Posted in Holidays, tagged blogging, holidays, paganism on August 1, 2014 |
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For my fifth year of blogging, I’m starting a new tradition; every sabbat I’ll feature a piece of seasonal art by one of my readers. This one is by Man Crack; if you like to commission something from her you can email me and I’ll forward it to her. The next such occasion is the autumnal equinox, September 23rd; this year; if you’d like the job, send me a sample of your work within the next three weeks. If you prefer a future sabbat (Halloweeen, Yule, etc) you needn’t wait; just let me know your preference.
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A something in a summer’s noon –
A depth — an Azure — a perfume –
Transcending ecstasy. – Emily Dickinson
You may have noticed that this essay posted fifty minutes late today; that was fully intentional, because I couldn’t resist the opportunity to have the moment of posting coincide with the moment the apparent path of the sun reached its northernmost point at 10:51 UTC (5:51 AM where I live). I say “where I live” rather than “where I am” because as you already know I’m not at home right now, and the moment of solstice occurred well before sunrise here in Denver. Those of you who have followed this blog for a long time know that I’m not really upset about missing the summer’s heat at home; though it’s not as sweltering there as it is in New Orleans it’s bad enough (though as my body ages I find it easier to endure the heat and harder to endure the cold). And though I won’t be home to pick many blackberries myself, I hope to get at least a few while I’m home for Independence Day. Then it’s off again to the eastern half of the country, and by the time I’m home again summer will be dying and my beloved autumn will be on the way. I hope to be able to enjoy it the better for having had (I hope and pray) a successful book tour, and if you’d like to help that to happen please donate to my fundraising campaign on GoFundMe. I wish each and every one of you equal success in whatever summer projects you undertake.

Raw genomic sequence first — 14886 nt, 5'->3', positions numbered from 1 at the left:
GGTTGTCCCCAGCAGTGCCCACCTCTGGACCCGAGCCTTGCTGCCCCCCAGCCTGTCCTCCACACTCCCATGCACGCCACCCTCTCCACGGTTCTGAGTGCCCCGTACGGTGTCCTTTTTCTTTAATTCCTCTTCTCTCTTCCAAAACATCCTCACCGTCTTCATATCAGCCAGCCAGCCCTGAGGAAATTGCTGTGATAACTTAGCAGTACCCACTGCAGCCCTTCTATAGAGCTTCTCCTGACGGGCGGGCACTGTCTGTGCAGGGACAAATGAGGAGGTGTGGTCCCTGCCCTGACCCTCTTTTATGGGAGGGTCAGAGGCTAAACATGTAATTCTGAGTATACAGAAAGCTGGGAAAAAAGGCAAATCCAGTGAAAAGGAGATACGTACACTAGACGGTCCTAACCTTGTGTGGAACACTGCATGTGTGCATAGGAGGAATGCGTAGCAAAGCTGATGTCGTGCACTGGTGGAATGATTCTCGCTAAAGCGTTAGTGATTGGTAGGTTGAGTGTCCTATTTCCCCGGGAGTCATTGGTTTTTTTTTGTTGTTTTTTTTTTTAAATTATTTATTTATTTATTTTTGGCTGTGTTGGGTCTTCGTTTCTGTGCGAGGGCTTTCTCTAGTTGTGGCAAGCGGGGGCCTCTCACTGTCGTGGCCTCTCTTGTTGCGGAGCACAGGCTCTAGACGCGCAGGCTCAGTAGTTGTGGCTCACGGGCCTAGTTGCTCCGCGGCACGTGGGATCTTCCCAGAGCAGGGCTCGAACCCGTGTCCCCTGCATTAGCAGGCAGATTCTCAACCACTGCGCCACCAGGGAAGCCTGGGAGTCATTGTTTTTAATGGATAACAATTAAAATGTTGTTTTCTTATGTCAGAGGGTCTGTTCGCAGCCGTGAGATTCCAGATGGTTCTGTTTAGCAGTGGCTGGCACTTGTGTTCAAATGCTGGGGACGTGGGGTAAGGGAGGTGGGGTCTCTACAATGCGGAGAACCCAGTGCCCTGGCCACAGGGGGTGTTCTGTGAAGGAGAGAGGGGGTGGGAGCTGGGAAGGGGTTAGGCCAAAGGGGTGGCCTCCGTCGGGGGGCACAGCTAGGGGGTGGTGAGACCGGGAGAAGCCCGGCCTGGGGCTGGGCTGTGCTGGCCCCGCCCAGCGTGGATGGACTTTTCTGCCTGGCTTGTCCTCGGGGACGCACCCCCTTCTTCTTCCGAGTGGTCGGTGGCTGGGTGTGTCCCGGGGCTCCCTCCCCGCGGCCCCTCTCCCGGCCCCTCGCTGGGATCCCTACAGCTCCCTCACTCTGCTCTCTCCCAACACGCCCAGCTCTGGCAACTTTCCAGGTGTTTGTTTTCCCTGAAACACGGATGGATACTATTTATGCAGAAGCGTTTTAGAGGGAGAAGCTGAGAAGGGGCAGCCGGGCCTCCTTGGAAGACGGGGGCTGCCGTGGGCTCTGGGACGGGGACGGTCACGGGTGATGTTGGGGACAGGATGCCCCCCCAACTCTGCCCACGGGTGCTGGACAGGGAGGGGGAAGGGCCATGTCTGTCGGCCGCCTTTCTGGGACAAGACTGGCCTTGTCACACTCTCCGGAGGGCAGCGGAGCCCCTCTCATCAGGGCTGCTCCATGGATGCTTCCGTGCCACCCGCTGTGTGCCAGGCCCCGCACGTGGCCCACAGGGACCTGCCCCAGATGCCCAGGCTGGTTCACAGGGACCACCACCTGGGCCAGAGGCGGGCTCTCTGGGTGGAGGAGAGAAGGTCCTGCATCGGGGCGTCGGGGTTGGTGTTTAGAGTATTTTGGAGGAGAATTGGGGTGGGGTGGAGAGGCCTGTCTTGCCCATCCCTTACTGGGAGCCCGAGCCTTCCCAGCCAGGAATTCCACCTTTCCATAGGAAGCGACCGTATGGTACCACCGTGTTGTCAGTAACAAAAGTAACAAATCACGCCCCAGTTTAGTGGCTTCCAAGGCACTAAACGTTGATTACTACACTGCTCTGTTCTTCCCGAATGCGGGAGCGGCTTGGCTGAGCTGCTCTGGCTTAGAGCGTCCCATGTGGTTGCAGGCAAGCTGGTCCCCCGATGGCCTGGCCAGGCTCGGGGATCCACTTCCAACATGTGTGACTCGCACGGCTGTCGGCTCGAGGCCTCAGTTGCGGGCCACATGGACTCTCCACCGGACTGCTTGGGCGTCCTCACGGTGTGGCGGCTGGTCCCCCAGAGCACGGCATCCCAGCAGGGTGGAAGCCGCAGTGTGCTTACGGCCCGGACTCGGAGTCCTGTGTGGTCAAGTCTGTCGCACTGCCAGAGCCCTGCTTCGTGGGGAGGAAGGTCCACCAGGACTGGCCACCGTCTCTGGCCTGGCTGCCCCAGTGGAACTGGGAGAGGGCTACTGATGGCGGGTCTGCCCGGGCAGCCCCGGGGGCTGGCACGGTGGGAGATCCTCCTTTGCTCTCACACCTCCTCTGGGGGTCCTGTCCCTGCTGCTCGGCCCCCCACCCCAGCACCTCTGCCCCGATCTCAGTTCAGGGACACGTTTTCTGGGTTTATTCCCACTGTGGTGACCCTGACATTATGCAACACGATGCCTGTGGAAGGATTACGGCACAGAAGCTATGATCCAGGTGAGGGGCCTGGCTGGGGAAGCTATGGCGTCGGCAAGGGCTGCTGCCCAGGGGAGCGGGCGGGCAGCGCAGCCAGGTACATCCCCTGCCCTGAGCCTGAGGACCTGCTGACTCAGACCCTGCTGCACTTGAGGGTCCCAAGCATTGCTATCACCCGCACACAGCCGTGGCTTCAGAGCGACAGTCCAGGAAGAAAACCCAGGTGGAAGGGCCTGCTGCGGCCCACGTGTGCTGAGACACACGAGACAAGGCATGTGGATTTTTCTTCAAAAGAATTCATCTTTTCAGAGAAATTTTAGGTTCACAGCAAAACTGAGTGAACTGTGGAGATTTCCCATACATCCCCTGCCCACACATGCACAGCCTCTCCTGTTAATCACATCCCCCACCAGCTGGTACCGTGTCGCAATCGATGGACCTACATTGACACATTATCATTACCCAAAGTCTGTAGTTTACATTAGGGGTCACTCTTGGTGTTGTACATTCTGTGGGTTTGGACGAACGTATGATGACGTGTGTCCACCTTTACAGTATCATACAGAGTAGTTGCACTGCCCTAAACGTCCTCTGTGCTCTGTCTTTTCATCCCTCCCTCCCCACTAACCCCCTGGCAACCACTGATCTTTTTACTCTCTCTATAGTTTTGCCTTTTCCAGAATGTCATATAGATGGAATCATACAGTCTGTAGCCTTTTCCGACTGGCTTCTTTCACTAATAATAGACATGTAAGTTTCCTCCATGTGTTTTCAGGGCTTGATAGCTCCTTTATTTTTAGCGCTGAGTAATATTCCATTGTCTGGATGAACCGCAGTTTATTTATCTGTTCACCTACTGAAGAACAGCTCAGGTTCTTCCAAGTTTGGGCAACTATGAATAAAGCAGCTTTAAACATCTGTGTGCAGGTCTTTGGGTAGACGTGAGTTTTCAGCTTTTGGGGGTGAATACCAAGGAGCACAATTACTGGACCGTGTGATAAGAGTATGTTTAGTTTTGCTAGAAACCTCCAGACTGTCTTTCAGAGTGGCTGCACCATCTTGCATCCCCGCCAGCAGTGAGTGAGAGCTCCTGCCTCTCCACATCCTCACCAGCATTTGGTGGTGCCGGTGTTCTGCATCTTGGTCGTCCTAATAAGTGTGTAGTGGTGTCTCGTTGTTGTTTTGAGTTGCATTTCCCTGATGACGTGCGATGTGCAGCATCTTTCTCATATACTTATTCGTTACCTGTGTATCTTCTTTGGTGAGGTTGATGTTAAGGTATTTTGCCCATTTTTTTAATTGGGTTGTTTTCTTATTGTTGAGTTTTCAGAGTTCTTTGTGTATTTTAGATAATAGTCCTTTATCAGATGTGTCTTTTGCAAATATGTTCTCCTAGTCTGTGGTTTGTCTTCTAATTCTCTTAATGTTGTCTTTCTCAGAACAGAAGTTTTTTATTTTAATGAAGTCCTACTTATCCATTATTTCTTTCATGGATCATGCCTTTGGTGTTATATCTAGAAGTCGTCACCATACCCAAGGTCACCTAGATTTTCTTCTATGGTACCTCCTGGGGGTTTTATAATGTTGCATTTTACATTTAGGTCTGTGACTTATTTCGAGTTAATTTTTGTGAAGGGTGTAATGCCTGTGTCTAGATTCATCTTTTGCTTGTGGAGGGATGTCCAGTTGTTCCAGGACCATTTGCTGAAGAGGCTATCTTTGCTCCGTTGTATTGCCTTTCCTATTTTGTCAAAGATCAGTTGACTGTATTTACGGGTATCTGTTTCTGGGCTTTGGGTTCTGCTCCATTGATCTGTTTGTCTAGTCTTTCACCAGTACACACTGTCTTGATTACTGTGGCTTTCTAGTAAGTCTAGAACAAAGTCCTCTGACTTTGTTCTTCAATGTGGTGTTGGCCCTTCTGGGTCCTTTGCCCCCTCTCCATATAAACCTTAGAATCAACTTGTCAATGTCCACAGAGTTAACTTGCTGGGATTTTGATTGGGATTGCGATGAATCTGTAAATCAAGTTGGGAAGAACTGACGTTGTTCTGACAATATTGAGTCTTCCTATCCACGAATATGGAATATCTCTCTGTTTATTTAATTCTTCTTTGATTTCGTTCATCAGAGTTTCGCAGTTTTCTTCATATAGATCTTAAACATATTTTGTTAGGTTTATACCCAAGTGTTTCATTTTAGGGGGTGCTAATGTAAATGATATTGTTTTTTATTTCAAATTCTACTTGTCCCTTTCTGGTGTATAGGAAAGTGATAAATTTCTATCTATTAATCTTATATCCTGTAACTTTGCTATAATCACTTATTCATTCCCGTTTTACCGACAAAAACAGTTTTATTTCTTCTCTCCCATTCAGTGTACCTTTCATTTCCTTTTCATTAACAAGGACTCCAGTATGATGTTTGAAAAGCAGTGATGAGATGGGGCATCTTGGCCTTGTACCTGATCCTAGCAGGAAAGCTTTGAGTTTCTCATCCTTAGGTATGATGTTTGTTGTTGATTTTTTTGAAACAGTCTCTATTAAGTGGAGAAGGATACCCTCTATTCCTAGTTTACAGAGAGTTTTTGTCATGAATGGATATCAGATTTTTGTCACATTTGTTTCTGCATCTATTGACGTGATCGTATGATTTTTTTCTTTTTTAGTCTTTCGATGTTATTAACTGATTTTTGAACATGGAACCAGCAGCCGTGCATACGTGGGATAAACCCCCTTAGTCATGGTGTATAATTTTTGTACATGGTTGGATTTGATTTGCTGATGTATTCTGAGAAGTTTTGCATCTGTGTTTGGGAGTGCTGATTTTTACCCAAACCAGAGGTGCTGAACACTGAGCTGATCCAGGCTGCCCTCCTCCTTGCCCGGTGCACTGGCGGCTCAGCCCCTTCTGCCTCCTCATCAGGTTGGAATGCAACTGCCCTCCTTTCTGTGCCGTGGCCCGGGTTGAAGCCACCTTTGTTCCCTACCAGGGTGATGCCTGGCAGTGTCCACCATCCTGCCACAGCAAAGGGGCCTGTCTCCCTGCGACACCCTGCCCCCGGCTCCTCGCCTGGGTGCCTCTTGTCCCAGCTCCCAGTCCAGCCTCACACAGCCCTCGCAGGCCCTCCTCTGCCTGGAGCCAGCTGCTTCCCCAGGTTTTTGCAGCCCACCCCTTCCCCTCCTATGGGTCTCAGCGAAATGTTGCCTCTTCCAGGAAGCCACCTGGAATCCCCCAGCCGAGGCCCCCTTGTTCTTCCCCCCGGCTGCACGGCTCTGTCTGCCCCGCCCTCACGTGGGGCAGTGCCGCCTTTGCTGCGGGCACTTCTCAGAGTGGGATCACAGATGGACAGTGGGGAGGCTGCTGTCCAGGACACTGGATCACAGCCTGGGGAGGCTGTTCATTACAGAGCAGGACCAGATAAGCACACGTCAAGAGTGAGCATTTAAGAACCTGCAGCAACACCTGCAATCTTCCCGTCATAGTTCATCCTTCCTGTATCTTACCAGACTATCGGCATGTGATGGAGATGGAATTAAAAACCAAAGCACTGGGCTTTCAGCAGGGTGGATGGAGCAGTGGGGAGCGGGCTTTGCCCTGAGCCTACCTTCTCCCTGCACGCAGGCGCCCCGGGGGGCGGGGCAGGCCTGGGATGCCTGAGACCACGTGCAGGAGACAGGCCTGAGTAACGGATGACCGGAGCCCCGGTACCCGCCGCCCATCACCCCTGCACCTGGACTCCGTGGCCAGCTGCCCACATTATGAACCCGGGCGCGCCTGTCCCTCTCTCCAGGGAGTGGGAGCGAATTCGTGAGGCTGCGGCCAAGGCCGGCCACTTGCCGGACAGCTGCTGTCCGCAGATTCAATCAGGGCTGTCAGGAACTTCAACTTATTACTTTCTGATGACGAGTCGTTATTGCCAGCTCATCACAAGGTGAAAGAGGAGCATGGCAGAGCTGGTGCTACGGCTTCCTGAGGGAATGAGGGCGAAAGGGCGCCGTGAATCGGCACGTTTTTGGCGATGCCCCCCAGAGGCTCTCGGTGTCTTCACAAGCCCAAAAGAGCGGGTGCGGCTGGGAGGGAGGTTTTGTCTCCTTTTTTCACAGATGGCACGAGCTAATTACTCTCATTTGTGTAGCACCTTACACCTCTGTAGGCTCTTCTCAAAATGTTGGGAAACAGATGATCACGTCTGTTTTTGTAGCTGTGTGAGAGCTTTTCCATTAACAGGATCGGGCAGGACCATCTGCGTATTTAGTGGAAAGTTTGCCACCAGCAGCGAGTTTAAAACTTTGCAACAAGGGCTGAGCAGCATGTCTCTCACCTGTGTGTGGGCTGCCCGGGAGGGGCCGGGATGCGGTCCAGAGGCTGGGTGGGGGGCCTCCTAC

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Hail, bounteous May, that dost inspire
Mirth, and youth, and warm desire! – John Milton, “Song on a May Morning”
As I’ve often stated, all of the great holidays are just old pagan ones with new names and new Christian or secular coats of paint; scratch that thin veneer and the heathen origin of the observance becomes obvious to all but the most willfully blind. But while festivals like Christmas, Halloween and even Valentine’s Day have thrived, others have limped along in some maimed form, while still others have simply fallen by the wayside. But Beltane is probably the only one which was actively suppressed: many of its features were transferred to Easter and others were banned after the Protestant Reformation, and the day itself was preempted by a dreary and ultra-serious labor rights observance which should actually have been held three days later. The reason for these concerted attempts to destroy the holiday is very simple: it’s the only one which is entirely about sex. Oh, lots of spring festivals have their sexual components, but “lusty” May Day was entirely devoted to it. And as Western culture became less and less comfortable with sex over the last two millennia, and more and more determined to suppress it, poor May Day just had to go. Other than neopagan rituals and a few European remnants like May Queen festivals and May Eve bonfires, the holiday has almost entirely vanished; even the pathetic efforts of leftover Marxists get more attention. And that’s just sad; perhaps sex workers and our supporters need to reclaim it, strip it of the false fig leaves with which some have tried to cover its nature, and once again herald it as a day to celebrate Nature’s gift of sex.
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Again rejoicing Nature sees
Her robe assume its vernal hues
Her leafy locks wave in the breeze,
All freshly steep’d in the morning dews. – Robert Burns
As I pointed out last year, most of the holidays Christianity took over from paganism and redecorated with a Christian rationale are still pagan to the core; this is especially true of Easter, which is virtually indistinguishable from the other spring festivals which preceded it all the way back to Sumer and before. Christians still celebrate with the ancient symbols of flower, hare and egg, Jesus’ coming forth from the tomb is just the old story of Tammuz or Attis or Adonis or Osiris with refurbished names and details, and (in English, at least) even the festival’s name is that of the goddess from whom Christ inherited the day. Before cute bunnies and the like become the dominant iconography in the early part of the 20th century, the goddess still appeared on Easter cards and other illustrations in the guise of an angel, a young mortal girl or even the Blessed Mother; no matter how much the Church patriarchy tried to suppress her, she just kept popping up out of the spiritus mundi like spring flowers from winter soil. And though the sheer joy of spring is severely muted due to the disconnection of modern urbanites from nature, her symbolism still persists; as this holiday reminds us, many things which have been buried are nonetheless not truly dead, and merely await the proper time to emerge into the sunlight once more.
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Come, gentle Spring! Ethereal Mildness! Come. – James Thomson